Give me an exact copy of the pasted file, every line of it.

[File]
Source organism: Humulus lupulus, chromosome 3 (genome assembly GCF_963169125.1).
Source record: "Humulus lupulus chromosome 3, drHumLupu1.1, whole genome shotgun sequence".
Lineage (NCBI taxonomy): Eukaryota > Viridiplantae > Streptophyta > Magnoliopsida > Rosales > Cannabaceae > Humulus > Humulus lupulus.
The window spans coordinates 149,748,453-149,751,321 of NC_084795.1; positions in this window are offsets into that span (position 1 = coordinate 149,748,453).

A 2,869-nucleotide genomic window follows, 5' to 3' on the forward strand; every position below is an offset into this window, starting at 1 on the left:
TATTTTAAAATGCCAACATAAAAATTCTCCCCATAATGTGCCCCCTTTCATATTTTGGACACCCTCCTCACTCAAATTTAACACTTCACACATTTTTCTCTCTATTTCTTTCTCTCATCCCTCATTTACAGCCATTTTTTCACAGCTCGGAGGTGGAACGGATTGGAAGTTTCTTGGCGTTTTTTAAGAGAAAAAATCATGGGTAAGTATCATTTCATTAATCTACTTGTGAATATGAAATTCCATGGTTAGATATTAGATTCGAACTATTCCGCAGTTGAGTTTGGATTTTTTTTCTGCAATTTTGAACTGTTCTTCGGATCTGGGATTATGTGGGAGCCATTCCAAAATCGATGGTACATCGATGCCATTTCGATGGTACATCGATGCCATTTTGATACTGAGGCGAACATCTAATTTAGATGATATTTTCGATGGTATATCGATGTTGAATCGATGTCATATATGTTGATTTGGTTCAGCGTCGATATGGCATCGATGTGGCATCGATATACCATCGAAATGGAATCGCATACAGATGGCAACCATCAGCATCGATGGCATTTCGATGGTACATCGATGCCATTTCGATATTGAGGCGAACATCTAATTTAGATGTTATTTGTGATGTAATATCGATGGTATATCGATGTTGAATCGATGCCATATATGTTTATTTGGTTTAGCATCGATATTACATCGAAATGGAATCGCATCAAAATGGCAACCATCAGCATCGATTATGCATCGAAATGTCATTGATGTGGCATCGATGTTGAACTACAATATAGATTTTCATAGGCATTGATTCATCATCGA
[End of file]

Source organism: Humulus lupulus, chromosome 3 (genome assembly GCF_963169125.1).
Source record: "Humulus lupulus chromosome 3, drHumLupu1.1, whole genome shotgun sequence".
Lineage (NCBI taxonomy): Eukaryota > Viridiplantae > Streptophyta > Magnoliopsida > Rosales > Cannabaceae > Humulus > Humulus lupulus.
The window spans coordinates 149,748,453-149,751,321 of NC_084795.1; positions in this window are offsets into that span (position 1 = coordinate 149,748,453).

A 2,869-nucleotide genomic window follows, 5' to 3' on the forward strand; every position below is an offset into this window, starting at 1 on the left:
TATTTTAAAATGCCAACATAAAAATTCTCCCCATAATGTGCCCCCTTTCATATTTTGGACACCCTCCTCACTCAAATTTAACACTTCACACATTTTTCTCTCTATTTCTTTCTCTCATCCCTCATTTACAGCCATTTTTTCACAGCTCGGAGGTGGAACGGATTGGAAGTTTCTTGGCGTTTTTTAAGAGAAAAAATCATGGGTAAGTATCATTTCATTAATCTACTTGTGAATATGAAATTCCATGGTTAGATATTAGATTCGAACTATTCCGCAGTTGAGTTTGGATTTTTTTTCTGCAATTTTGAACTGTTCTTCGGATCTGGGATTATGTGGGAGCCATTCCAAAATCGATGGTACATCGATGCCATTTCGATGGTACATCGATGCCATTTTGATACTGAGGCGAACATCTAATTTAGATGATATTTTCGATGGTATATCGATGTTGAATCGATGTCATATATGTTGATTTGGTTCAGCGTCGATATGGCATCGATGTGGCATCGATATACCATCGAAATGGAATCGCATACAGATGGCAACCATCAGCATCGATGGCATTTCGATGGTACATCGATGCCATTTCGATATTGAGGCGAACATCTAATTTAGATGTTATTTGTGATGTAATATCGATGGTATATCGATGTTGAATCGATGCCATATATGTTTATTTGGTTTAGCATCGATATTACATCGAAATGGAATCGCATCAAAATGGCAACCATCAGCATCGATTATGCATCGAAATGTCATTGATGTGGCATCGATGTTGAACTACAATATAGATTTTCATAGGCATTGATTCATCATCGA